She also hinted that 50% of persons living on earth do not know that they have contracted diabetes.
"In Ghana, our numbers may be higher than the 50%. 15 years ago, we did a study in a village called Kpone behind Tema and that study revealed that 75% of the people did not know that they had diabetes"
She added that these scary numbers are not limited to one geographical location.
"In 2021, Africa had 24million people with diabetes but in 2030, the number will jump to 33million"
She stressed that by 2045, about 55million people living in Africa will be diagnosed with diabetes.
Handling of Diabetes
"Diabetes is behaving like an epidemic or more like a pandemic, so why are we not treating it like an epidemic? There is evidence to show the less we invested in diabetes care, the higher our morbi- mortality"
"Thankfully we have all lived during an epidemic, what should be done during a pandemic? Everyone must be educated, everyone knew about the signs and symptoms of Covid and how to prevent it"
"Today we must ensure every Ghanaian Knows about Diabetes. Our people must be educated"
"Education of health care staff. I remember in 2020, we were all taught again how to wear PPEs and manage patients and it was continuous bombardment of medical education till we had zoom fatigue"
"Our healthcare workers must receive continuous diabetes education till patients receive comprehensive diabetes care wherever they find themselves in this country"
"Access to healthcare- in 2020 if I remember, communities had access to Covid care and had an area for management. Yes, covid was infectious and patients had to be isolated; the point I am trying to make is that we must ensure that no matter where patients find themselves in Ghana, they receive optimum care"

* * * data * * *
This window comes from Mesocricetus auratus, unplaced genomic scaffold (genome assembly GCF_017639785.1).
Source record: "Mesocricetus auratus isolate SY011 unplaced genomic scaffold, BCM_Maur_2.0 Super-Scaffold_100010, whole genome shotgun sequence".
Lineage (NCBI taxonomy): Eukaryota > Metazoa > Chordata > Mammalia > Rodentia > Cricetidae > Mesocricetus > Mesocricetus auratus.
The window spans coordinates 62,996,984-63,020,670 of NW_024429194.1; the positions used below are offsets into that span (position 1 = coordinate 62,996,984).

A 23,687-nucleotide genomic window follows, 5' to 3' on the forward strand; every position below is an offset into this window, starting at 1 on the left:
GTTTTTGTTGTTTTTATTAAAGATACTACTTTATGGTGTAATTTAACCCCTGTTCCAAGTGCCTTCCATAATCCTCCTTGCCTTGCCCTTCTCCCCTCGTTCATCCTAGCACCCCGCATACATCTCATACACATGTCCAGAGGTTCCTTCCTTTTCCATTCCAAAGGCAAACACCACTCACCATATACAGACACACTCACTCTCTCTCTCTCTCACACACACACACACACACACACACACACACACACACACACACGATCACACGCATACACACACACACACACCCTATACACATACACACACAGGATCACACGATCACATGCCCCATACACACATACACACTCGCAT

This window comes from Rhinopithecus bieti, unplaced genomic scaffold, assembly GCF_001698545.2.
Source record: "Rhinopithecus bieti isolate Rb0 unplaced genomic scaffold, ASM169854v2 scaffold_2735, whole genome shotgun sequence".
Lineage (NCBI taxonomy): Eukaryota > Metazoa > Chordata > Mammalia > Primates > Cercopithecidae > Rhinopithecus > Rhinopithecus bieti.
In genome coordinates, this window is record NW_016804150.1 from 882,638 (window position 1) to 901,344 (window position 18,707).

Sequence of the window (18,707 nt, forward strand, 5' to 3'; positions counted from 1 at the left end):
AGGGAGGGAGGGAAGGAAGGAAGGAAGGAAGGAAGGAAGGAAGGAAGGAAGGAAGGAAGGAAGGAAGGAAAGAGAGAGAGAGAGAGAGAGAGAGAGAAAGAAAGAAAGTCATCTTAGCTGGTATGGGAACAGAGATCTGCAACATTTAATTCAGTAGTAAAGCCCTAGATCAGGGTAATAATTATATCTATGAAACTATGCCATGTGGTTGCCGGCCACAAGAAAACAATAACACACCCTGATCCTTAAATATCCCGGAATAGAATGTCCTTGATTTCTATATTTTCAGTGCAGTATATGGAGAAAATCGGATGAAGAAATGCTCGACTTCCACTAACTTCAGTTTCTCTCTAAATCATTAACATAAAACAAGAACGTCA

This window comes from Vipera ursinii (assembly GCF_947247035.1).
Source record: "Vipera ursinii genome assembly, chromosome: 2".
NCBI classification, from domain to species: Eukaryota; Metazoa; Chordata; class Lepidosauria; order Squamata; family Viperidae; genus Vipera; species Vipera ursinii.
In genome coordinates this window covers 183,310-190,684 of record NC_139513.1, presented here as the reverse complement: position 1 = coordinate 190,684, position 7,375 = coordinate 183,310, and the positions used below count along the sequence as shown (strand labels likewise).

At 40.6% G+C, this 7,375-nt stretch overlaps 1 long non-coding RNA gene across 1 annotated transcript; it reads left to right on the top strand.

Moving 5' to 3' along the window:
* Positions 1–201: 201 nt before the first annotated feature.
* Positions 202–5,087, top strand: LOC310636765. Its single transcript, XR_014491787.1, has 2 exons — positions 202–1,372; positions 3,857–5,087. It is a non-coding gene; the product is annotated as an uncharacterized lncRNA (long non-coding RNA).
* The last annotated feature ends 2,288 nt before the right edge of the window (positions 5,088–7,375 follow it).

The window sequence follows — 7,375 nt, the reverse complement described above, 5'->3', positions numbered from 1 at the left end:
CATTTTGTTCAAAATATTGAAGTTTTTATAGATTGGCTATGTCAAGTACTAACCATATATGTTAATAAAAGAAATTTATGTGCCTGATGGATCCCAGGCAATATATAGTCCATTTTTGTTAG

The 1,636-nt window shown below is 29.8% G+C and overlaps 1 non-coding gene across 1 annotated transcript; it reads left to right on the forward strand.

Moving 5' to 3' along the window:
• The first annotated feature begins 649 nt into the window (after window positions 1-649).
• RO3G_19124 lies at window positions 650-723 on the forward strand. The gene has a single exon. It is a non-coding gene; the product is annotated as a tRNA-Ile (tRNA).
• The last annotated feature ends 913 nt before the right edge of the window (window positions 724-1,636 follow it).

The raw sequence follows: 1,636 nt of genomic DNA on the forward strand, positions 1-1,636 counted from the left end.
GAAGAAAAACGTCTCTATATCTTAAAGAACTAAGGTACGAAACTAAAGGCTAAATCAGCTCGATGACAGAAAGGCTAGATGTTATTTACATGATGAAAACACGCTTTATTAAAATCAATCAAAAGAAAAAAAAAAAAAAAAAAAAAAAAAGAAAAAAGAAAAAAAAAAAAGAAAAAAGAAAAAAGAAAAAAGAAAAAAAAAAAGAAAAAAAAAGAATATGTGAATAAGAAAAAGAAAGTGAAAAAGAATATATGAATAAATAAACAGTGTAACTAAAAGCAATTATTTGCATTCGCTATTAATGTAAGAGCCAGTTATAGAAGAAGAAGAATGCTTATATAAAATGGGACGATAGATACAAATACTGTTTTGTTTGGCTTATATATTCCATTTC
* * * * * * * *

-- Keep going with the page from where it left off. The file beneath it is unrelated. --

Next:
"Hon minister, I implore and plead with you as we talk about diabetes that the renovation of the National Diabetes Management & Research Center that was started 2 years ago be expedited and completed"
Executive Vice President, General Medicines, Sanofi, Olivier Charmeil said “Our ambition to deliver better care and improve the quality-of-life of those living with diabetes knows no borders"
"We see this as a shared responsibility with healthcare systems, and we are committed to fully playing our part. In this context, we are proud to work closely with the Ministry of Health in Ghana and look forward to taking the learnings from this alliance forward in other countries"
"More broadly, we continue to examine various healthcare access models to determine which approaches best meet specific local needs and opportunities.”
He revealed that 7 million people lose their lives as a result of diabetes adding that the disease when dealt with will help prevent more deaths.
The Management of Sanofi says it is strengthening its long-standing commitment to access to diabetes care in low- and middle-income countries and underserved communities worldwide through a series of innovative partnerships with healthcare authorities in countries where comprehensive care has not previously been widely available.